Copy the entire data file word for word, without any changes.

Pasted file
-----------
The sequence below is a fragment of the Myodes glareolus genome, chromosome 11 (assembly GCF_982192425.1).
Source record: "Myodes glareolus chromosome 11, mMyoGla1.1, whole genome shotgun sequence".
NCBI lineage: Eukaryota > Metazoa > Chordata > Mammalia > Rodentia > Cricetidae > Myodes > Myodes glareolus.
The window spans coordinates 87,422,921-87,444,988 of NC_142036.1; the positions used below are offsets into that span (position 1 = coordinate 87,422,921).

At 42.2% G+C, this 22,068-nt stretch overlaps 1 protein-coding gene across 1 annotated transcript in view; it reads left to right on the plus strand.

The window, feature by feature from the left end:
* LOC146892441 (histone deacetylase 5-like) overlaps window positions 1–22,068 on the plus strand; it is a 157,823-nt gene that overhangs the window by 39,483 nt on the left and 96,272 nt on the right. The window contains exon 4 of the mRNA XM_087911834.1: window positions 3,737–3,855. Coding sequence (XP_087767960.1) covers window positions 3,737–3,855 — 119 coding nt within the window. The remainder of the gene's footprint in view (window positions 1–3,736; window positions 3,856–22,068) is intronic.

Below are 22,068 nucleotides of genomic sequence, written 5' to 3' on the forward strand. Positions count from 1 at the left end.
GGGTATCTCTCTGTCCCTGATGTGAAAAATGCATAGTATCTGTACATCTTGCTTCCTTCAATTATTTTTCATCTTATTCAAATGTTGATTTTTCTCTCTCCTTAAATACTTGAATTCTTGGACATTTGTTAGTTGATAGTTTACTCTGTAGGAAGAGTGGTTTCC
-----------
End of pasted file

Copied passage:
The sequence below is a fragment of the Myodes glareolus genome, chromosome 11 (assembly GCF_982192425.1).
Source record: "Myodes glareolus chromosome 11, mMyoGla1.1, whole genome shotgun sequence".
NCBI lineage: Eukaryota > Metazoa > Chordata > Mammalia > Rodentia > Cricetidae > Myodes > Myodes glareolus.
The window spans coordinates 87,422,921-87,444,988 of NC_142036.1; the positions used below are offsets into that span (position 1 = coordinate 87,422,921).

At 42.2% G+C, this 22,068-nt stretch overlaps 1 protein-coding gene across 1 annotated transcript in view; it reads left to right on the plus strand.

The window, feature by feature from the left end:
* LOC146892441 (histone deacetylase 5-like) overlaps window positions 1–22,068 on the plus strand; it is a 157,823-nt gene that overhangs the window by 39,483 nt on the left and 96,272 nt on the right. The window contains exon 4 of the mRNA XM_087911834.1: window positions 3,737–3,855. Coding sequence (XP_087767960.1) covers window positions 3,737–3,855 — 119 coding nt within the window. The remainder of the gene's footprint in view (window positions 1–3,736; window positions 3,856–22,068) is intronic.

Below are 22,068 nucleotides of genomic sequence, written 5' to 3' on the forward strand. Positions count from 1 at the left end.
GGGTATCTCTCTGTCCCTGATGTGAAAAATGCATAGTATCTGTACATCTTGCTTCCTTCAATTATTTTTCATCTTATTCAAATGTTGATTTTTCTCTCTCCTTAAATACTTGAATTCTTGGACATTTGTTAGTTGATAGTTTACTCTGTAGGAAGAGTGGTTTCC